Sometimes You Need a Map, Not an App

Maps allow you to see the big picture. And you don't need cell phone service to read them.
Philip Reed
By Philip Reed 
Edited by Dawnielle Robinson-Walker

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Believe it or not, there are still plenty of places in the U.S. where there’s no cell phone service and, as a result, no way of navigating with your smartphone on the spot.

You might have to use — brace yourself — a map.

Remember maps? They’re made of paper, and no matter how hard you swipe, tap or pinch, they don't change. Maps don’t have pop-up ads or cookies that track your searches; they might have pictures of local attractions around their edges instead.

And while folding maps might be a lost art, reading them isn’t.

As my wife and I plan to drive cross-country, we’re bringing an atlas of maps as a backup. It’s bulky and you have to turn the pages. But we want to be prepared for the unexpected.

8 reasons to bring a map

It’s a good idea to bring a map on a road trip as a backup, says Michael Tischler, Ph.D., director of the National Geospatial Program at the U.S. Geological Survey, or USGS. “When I was a kid, we always had a Rand McNally road atlas in our car,” Tischler says.

But there's more than just the nostalgia factor. Here are a few times when you could be glad to have an old-fashioned map:

1. If your phone battery dies. Yes, we do sometimes forget to charge our phones and even to bring a cord to charge in the car. Paper never runs out of batteries.

2. In case your phone breaks. According to Tischler, there’s a saying in the military that if you’re under fire and someone shoots a hole in your phone, you have no map. But if someone shoots a hole in your map, you have a map with a hole in it. Even if you’re not under fire, you could lose your phone or drop it in the toilet, or a buffalo could step on it.

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3. There's no cell phone service. “GPS isn’t always 100% reliable,” says Linda Indolfi, director of publishing business administration and communications at AAA National. On our cross-country trip, we plan to visit Yellowstone National Park. Cellular service is “limited” in the park, according to the National Park Service website. “During summer the number of users can overwhelm cellular circuits,” the site says.

With this in mind, I visited my local AAA office and picked up a beautiful map of Yellowstone and another of Montana and surrounding states.

4. Trip planning. “Google Maps gives you access to a tremendous amount of information, but it’s mostly commercial information, such as the location of the nearest Starbucks,” Tischler says. “It doesn’t tell you how to recreate or what you might want to see in a national park.”

Glancing at my Yellowstone map, I could see the entire park and, looking more closely, useful details such as:

  • Scenic areas, observation points and, of course, Old Faithful geyser.

  • Visitor areas, ranger stations, hospitals and camping sites.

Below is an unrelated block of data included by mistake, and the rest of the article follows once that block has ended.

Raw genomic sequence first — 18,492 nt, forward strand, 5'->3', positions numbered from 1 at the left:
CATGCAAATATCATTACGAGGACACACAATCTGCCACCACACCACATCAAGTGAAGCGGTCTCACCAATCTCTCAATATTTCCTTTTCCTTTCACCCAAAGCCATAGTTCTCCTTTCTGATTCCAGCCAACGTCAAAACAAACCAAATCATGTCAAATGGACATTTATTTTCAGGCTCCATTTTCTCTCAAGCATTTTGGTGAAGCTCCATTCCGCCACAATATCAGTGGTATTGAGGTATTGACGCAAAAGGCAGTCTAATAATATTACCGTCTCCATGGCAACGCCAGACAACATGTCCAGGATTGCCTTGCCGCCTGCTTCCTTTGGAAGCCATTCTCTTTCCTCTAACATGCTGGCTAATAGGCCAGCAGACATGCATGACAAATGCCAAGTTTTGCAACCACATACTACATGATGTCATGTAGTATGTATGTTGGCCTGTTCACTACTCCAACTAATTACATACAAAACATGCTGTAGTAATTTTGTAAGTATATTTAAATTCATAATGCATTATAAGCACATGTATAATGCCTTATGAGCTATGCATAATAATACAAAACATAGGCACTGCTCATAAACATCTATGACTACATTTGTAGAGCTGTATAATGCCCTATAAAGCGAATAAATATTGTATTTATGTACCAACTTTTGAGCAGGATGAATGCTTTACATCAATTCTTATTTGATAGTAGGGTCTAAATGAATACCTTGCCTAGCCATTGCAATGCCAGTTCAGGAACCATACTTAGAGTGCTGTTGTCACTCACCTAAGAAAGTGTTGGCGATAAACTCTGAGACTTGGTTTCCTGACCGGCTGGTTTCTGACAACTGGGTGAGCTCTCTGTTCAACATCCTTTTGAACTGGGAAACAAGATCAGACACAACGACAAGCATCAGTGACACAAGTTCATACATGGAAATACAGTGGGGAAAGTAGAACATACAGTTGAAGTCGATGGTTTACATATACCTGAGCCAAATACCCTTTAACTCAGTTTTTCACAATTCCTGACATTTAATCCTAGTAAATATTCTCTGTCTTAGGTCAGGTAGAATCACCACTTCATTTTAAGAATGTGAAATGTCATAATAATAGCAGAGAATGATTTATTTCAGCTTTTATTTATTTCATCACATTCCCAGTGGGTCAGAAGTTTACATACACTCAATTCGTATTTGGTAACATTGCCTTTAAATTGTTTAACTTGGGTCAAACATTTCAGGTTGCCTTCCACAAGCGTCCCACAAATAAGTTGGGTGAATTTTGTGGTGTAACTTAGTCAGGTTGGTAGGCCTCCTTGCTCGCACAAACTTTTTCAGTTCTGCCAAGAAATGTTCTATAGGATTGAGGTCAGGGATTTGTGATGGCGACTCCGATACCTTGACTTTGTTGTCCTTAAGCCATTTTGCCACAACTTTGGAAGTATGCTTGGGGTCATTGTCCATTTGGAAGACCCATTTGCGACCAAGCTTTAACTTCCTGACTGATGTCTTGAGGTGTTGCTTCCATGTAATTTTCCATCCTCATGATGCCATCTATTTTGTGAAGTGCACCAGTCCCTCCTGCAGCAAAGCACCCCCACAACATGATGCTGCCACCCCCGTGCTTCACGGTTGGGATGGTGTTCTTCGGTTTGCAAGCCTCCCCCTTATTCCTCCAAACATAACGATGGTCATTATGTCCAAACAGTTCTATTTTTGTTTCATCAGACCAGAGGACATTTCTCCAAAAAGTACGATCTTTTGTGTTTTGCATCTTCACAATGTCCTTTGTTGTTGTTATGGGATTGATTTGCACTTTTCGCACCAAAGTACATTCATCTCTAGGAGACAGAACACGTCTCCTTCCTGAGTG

• The height of mountain peaks and passes.

  • Seasonal road closures.

5. Brainstorming. It’s hard to gather around a smartphone screen and discuss the day’s plans. “But if you spread a map out on the hood of your car — that’s a conversation starter,” Tischler says.

6. Seeing the big picture. The scale of an online map “can be changed with the flick of a finger,” says Mark Anderson, a retired factory worker from Cleveland who enjoys long road trips and explores Civil War battle sites. He likes that the scale of a paper map is constant, which gives you a more accurate sense of distance when choosing a route.

7. Bridging the language barrier. If you’re in a foreign country and don’t speak the language, you can pull out a map and ask for directions. A friendly local can review the map with you and trace the route on it to your destination.

8. The memories. When the trip is over, a map with your route and stops marked is a great souvenir. The best ones make fine wall art. Try that with your phone.

Where to get maps

A 50-state road atlas is handy because it's a good size and works everywhere, and you don’t have the hassle of folding it. An atlas is $10 to $25 and available online.

Most visitor centers at state borders or park entrances will have free maps. Additionally, many states will send you free maps through their visitors bureau. promises a map both “inspirational and informative.”

Then there's the mighty AAA, which published its first maps over 100 years ago. With basic membership (varies, but about $65 a year), you not only get roadside assistance and towing, but you can also request maps of every state you plan to visit, parks along the way and city maps for more detail. You can also plan a trip online or go into any office for assistance.

While USGS maps don’t provide a lot of information for motorists, waterproof topographical maps can be purchased for hiking. In fact, Tischler says there’s been a recent uptick in map requests, indicating that, perhaps because of the pandemic, more people are getting away from it all.

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